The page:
For that reason, the Committee would ask that further consideration be given to the definitions of trailer classes. One option that would secure clarity for both the public and enforcement agents and would also improve road safety would be to define trailer classes independently of the weight of the tractor vehicle, and to include not only a lower weight limit, but an upper limit as well.


The Committee would also point out that the requirement placed on caravan owners under the Commission's proposed definition of vehicle category B+E may be too high. Under the current definition of vehicle category B, most caravans may be driven with a vehicle category B licence. Under the Commission proposal, this right no longer applies to new drivers and all caravans are to come under licence category B+E, with drivers required to sit an examination. The Committee would point out the potential implications of this proposal for industry, and suggests that, for road safety reasons, a one-day training course be made mandatory for certain kinds of trailer, including a large percentage of caravans. A code on the driving licence could indicate that the holder has attended such a course. The Committee proposes using code 96 for that purpose.


The Committee notes that many category B drivers (vans) are professional transporters and that the proposed directive introduces no additional measures to combat the high accident rate (6) within this category. This means that, at the moment, this group of drivers is not subject to rules about driving hours, rest periods and aptitude, and that the vehicles need not be fitted with speed limiters. The Committee is particularly concerned about white vans with a maximum authorised mass not exceeding 3,500 kg and the danger posed by this sector on EU roads. The Committee would like to see the Commission tackle this sector. Of the several possible options, the Committee feels the soundest would be to require drivers of all vehicles with a maximum authorised mass not exceeding 3,500 kg and a payload of more than 1,000 kg to obtain a C1 licence. They are thus automatically classed and treated as professional drivers. Such a definition would make drivers of these vehicles subject to the provisions of Directive 2003/59/EC and require them to gain an initial qualification and undergo periodic training. The Committee feels that it would be a positive step to make Group 1 professional drivers (such as van, taxi and ambulance drivers) subject to the same medical testing requirements as Group 2 professional drivers (lorry and bus drivers).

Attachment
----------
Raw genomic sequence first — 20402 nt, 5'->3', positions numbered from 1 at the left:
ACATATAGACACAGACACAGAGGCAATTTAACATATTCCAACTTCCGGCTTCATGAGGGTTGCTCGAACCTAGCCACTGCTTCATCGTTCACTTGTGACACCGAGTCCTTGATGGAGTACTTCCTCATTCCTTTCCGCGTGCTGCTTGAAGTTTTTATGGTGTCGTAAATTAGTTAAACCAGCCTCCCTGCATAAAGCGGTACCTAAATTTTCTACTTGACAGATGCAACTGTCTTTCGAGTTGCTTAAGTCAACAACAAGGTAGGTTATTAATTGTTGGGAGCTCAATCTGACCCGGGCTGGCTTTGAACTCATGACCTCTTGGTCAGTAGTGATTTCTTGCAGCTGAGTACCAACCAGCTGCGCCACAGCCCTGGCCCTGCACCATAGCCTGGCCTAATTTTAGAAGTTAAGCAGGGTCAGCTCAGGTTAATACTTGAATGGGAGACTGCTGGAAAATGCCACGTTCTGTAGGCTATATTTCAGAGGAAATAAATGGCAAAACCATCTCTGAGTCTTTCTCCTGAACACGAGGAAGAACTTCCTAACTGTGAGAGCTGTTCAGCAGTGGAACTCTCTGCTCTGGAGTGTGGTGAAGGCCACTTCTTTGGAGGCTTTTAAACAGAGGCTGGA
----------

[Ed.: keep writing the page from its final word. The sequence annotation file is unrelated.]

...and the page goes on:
In the light of the above comments, the Committee would propose the following new definitions for driving licence categories B, B+E, C1 and C1+E:

Driving licence category

Maximum authorised mass of the tractor vehicle

Maximum payload of the tractor vehicle

Maximum authorised mass of the trailers


< 3,500 kg

< 1,000 kg

< 750 kg

B+ training + code inserted in licence

< 3,500 kg

< 1,000 kg

> 750 kg; < 1,400 kg; maximum trailer length 7.0 metres


< 3,500 kg

< 1,000 kg

> 750 kg; < 3,500 kg; combination < 7,000 kg; maximum trailer length 7.0 metres


< 3,500 kg

> 1,000 kg

< 750 kg


> 3,500 kg; < 6,000 kg


< 750 kg


> 3,500 kg; < 6,000 kg


> 750 kg; combination < 12.000 kg


The Committee is somewhat concerned that Member States are to have the option of lowering the minimum age for obtaining a driving licence, as provided for under Article 7(2). No distinction is made, either in the explanatory memorandum or in the article itself, between Member States' differing practices on this front. Lower age limits apply in three distinct cases:


to the licence itself, as in Ireland and the UK, for instance;


during training, as in France and Sweden, for instance; and


during training, where the licences issued are initially valid only nationally, as, for instance, in Austria and some German Länder.